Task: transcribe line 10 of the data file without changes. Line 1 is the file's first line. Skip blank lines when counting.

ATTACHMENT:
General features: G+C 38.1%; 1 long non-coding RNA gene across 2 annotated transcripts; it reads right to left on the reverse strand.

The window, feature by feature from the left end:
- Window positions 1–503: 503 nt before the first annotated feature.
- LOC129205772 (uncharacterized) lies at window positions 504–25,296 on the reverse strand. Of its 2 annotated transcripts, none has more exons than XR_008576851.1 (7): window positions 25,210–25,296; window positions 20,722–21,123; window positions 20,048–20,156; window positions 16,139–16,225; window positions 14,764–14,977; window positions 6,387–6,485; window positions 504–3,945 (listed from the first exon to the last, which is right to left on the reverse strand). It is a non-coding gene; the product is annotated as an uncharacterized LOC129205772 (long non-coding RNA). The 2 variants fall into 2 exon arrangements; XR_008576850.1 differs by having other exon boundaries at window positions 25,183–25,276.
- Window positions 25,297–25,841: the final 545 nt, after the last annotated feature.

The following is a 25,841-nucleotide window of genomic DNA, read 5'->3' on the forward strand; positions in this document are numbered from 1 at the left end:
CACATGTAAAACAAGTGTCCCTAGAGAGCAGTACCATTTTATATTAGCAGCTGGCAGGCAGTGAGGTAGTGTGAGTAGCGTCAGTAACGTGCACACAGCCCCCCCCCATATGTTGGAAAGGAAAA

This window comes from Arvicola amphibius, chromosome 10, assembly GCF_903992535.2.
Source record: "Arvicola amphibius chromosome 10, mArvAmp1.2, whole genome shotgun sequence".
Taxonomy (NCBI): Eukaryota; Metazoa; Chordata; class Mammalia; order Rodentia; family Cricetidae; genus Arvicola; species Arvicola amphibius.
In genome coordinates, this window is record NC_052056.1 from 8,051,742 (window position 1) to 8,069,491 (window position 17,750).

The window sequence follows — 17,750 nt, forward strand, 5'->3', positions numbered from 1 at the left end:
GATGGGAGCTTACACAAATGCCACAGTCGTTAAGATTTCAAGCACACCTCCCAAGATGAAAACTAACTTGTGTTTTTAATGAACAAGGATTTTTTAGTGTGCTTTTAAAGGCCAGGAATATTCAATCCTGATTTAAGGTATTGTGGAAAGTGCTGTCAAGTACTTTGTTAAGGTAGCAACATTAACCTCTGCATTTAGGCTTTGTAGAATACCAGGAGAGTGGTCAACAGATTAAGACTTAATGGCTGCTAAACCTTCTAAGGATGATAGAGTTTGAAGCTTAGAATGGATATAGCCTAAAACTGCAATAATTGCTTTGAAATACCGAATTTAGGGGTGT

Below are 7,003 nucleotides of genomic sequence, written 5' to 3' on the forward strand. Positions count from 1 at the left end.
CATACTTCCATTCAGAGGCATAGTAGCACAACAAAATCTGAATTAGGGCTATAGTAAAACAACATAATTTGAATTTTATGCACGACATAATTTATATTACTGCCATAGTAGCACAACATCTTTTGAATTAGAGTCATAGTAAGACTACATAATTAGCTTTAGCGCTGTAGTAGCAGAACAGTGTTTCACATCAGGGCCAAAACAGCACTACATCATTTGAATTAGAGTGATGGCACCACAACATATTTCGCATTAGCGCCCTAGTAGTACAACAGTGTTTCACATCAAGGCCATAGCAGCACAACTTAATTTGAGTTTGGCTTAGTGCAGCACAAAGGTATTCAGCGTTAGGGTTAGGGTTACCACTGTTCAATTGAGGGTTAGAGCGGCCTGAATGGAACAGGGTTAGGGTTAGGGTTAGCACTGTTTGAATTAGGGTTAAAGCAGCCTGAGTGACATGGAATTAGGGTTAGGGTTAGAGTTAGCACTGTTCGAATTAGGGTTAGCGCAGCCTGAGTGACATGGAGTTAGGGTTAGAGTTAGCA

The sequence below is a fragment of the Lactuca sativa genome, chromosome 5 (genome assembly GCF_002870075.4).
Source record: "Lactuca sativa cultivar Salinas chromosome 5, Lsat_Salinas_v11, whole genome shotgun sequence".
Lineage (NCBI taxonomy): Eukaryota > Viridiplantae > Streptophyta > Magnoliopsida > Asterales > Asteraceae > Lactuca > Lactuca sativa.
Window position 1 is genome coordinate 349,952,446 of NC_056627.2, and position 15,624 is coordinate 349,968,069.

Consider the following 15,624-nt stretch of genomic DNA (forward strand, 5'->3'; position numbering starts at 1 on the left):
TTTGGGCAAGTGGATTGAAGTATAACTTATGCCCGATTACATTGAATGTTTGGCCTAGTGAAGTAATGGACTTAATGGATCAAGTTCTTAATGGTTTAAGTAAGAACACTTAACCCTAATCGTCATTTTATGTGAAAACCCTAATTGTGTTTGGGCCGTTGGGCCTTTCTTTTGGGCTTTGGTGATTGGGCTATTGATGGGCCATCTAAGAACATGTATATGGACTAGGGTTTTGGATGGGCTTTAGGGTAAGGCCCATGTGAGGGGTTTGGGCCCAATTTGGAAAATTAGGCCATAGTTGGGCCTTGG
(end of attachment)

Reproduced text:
Taxonomy (NCBI): Eukaryota; Metazoa; Chordata; class Mammalia; order Rodentia; family Cricetidae; genus Arvicola; species Arvicola amphibius.